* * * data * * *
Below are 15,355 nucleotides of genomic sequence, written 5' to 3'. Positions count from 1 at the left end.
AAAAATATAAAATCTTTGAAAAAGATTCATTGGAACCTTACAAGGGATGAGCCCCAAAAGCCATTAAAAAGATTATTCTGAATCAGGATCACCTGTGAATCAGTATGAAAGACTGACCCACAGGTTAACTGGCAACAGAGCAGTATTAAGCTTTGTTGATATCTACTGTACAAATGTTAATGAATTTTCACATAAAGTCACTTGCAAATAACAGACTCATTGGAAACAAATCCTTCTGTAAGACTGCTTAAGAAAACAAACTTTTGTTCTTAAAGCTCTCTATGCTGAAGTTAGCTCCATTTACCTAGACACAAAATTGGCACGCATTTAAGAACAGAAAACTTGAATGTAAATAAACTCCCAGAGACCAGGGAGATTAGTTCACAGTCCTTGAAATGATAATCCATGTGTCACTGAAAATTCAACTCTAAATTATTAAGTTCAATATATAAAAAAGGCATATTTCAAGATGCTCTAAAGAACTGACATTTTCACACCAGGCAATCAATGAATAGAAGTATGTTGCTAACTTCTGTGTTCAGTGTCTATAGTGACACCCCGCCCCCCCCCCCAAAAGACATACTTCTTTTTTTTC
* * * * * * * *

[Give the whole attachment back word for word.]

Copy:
Below are 15,355 nucleotides of genomic sequence, written 5' to 3'. Positions count from 1 at the left end.
AAAAATATAAAATCTTTGAAAAAGATTCATTGGAACCTTACAAGGGATGAGCCCCAAAAGCCATTAAAAAGATTATTCTGAATCAGGATCACCTGTGAATCAGTATGAAAGACTGACCCACAGGTTAACTGGCAACAGAGCAGTATTAAGCTTTGTTGATATCTACTGTACAAATGTTAATGAATTTTCACATAAAGTCACTTGCAAATAACAGACTCATTGGAAACAAATCCTTCTGTAAGACTGCTTAAGAAAACAAACTTTTGTTCTTAAAGCTCTCTATGCTGAAGTTAGCTCCATTTACCTAGACACAAAATTGGCACGCATTTAAGAACAGAAAACTTGAATGTAAATAAACTCCCAGAGACCAGGGAGATTAGTTCACAGTCCTTGAAATGATAATCCATGTGTCACTGAAAATTCAACTCTAAATTATTAAGTTCAATATATAAAAAAGGCATATTTCAAGATGCTCTAAAGAACTGACATTTTCACACCAGGCAATCAATGAATAGAAGTATGTTGCTAACTTCTGTGTTCAGTGTCTATAGTGACACCCCGCCCCCCCCCCCAAAAGACATACTTCTTTTTTTTC